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Tweaking the Google Maps API Controls, Page 2

  • March 23, 2011
  • By Jason Gilmore
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Tweaking the Google Maps MapControl Display and Default Map Type

By default, the Google Maps API will use a horizontal bar layout for presenting the two map type options (the default roadmap and the satellite). You can optionally alternatively present this information using a dropdown menu, as exemplified in Figure 5.

Using a Map Type Dropdown Menu
Figure 5. Using a Map Type Dropdown Menu

Use the dropdown menu layout by passing google.maps.MapTypeControlStyle.DROPDOWN_MENU to the style property of the mapTypeControlOptions, as demonstrated here:

var options = {
zoom: 14,
center: latlng,
mapTypeId: google.maps.MapTypeId.ROADMAP,
mapTypeControlOptions: {
style: google.maps.MapTypeControlStyle.DROPDOWN_MENU
}
};

Notice how the default map type is also set using the mapTypeId property. In the case of the above example, we're setting the map type to the default ROADMAP. You can alternatively set this to SATELLITE, HYBRID, or TERRAIN.

Assigning Control Location with Google Maps API

All map controls are associated with default display locations. The mapType control is situated at the top-right of the map, while the StreetMap, panControl, and zoomControl are all presented at the top-left of the map. You can, however, override these defaults to place the controls wherever you please. This is accomplished by passing a control position setting to each respective control's position property. For instance, you can move the mapType control to the lower-right of the map like so:

var options = {
zoom: 14,
center: latlng,
mapTypeId: google.maps.MapTypeId.ROADMAP,
mapTypeControlOptions: {
style: google.maps.MapTypeControlStyle.DROPDOWN_MENU,
position: google.maps.ControlPosition.RIGHT_BOTTOM
}
};

Executing this variation produces the map presented in Figure 6.

Moving the Map Type Control
Figure 6. Moving the Map Type Control

This feature is more powerful than it may initially appear because of the considerable flexibility you have in terms of control placement. For instance, specifying RIGHT_BOTTOM is different from specifying BOTTOM_RIGHT in that if you used the latter instead of the former (which was used in the previous example), the end result is a map type control placed as depicted in Figure 7.

A Map Type Control Placement Variation
Figure 7. A Map Type Control Placement Variation

The Google Maps API documentation offers a detailed breakdown of the placement position differences. See this page for more details.

Creating Your Own Controls

Even seasoned Google Maps API developers are often surprised to learn it's possible to create custom map controls. For instance, you might create a control that enables or disables a default set of markers or displays a marathon route. The WalkJogRun website offers a particularly impressive set of custom controls, which are definitely worth checking out if you are interested in creating custom controls.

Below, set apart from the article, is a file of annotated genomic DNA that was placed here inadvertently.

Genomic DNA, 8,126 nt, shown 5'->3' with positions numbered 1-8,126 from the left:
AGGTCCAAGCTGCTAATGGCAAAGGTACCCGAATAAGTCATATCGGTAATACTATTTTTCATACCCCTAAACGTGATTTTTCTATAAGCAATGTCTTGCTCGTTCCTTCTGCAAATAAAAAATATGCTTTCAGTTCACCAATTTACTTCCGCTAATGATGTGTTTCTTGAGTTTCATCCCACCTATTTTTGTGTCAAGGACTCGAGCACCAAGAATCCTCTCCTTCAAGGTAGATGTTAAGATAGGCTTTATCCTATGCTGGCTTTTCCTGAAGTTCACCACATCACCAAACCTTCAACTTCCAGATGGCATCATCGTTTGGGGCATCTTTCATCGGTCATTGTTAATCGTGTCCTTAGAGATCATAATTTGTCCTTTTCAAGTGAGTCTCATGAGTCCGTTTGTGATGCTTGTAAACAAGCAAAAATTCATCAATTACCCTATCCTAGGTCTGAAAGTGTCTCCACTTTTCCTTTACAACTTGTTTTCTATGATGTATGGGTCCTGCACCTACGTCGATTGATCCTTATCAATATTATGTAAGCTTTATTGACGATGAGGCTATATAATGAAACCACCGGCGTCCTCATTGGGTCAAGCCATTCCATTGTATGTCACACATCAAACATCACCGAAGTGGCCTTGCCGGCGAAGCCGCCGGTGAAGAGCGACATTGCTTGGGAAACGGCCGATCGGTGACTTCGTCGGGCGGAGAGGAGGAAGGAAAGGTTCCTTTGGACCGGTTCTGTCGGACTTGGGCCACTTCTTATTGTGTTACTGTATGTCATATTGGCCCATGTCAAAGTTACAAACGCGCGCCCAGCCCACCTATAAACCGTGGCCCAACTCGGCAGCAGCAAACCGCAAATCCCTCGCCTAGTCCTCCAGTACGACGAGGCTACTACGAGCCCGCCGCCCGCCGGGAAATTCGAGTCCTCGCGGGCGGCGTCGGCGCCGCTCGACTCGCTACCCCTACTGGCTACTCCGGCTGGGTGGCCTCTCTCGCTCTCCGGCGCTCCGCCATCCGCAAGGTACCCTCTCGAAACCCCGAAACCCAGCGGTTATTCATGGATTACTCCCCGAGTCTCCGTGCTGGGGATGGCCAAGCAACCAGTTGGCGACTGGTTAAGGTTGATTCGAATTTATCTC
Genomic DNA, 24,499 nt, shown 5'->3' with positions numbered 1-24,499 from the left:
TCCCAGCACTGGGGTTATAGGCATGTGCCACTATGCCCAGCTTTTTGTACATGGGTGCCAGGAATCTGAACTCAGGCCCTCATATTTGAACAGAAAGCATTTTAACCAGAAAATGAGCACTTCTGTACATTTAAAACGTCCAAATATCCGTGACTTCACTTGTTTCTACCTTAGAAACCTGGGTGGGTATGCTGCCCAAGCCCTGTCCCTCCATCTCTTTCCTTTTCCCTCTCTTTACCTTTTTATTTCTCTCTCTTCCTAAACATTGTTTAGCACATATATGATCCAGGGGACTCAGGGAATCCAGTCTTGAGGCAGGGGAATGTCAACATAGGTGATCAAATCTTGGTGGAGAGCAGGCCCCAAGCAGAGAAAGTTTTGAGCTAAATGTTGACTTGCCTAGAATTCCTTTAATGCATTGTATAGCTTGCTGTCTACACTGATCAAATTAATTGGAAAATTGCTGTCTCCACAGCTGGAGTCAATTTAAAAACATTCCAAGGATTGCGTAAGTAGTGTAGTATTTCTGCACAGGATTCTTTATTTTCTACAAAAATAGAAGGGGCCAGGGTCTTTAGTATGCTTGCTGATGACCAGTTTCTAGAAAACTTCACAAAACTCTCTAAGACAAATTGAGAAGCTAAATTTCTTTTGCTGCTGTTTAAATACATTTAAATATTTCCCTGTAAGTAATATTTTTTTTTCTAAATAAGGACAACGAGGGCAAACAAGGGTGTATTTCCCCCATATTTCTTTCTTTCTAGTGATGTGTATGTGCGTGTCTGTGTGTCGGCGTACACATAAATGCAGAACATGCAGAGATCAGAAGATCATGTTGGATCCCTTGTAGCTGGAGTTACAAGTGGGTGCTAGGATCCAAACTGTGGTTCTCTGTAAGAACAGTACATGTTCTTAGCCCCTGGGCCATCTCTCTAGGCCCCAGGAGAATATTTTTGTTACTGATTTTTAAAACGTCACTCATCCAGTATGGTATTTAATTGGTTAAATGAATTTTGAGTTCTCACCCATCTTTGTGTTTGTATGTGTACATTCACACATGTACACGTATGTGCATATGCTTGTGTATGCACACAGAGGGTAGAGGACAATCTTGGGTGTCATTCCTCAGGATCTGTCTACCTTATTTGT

As a simple example, I've created a custom control that will display markers related to the Heinz Field and PNC Park football and baseball stadiums located in Pittsburgh, Pennsylvania. These markers will display when clicking the STADIUMS control presented in Figure 8.

Creating a Custom Control with Google Maps API
Figure 8. Creating a Custom Control

The code used to create such a control is surprising easy. All you have to do is design a DIV element using whatever CSS styling you'd like. Then you'll identify this DIV as a map control by pushing it onto the map.controls array, and finally assign a listener to the DIV, which will execute the associated JavaScript in accordance with a particular event (such as a click). The code (less the CSS and DIV) used to create this control is presented below:

function initialize() {
var latlng = new google.maps.LatLng(40.44579, -80.01504);
var options = {
zoom: 14,
center: latlng,
mapTypeId: google.maps.MapTypeId.ROADMAP
};

var map = new google.maps.Map(document.getElementById("map"), options);

var element = document.getElementById('control');

map.controls[google.maps.ControlPosition.TOP_RIGHT].push(element);

google.maps.event.addDomListener(element, 'click', function() {
var nfl = new google.maps.Marker({
position: new google.maps.LatLng(40.44579, -80.01504),
map: map,
title:"Heinz Field"
});

var mlb = new google.maps.Marker({
position: new google.maps.LatLng(40.44690, -80.00551),
map: map,
title:"PNC Park"
});
});


}

Conclusion

Are you doing anything interesting with Google Maps API controls? Tell us about your experiences in the comments!

About the Author

Jason Gilmore--Contributing Editor, PHP--is the founder of EasyPHPWebsites.com, and author of the popular book, "Easy PHP Websites with the Zend Framework". Jason is a cofounder and speaker chair of CodeMash, a nonprofit organization tasked with hosting an annual namesake developer's conference, and was a member of the 2008 MySQL Conference speaker selection board.


Tags: Google Maps

Originally published on http://www.developer.com.

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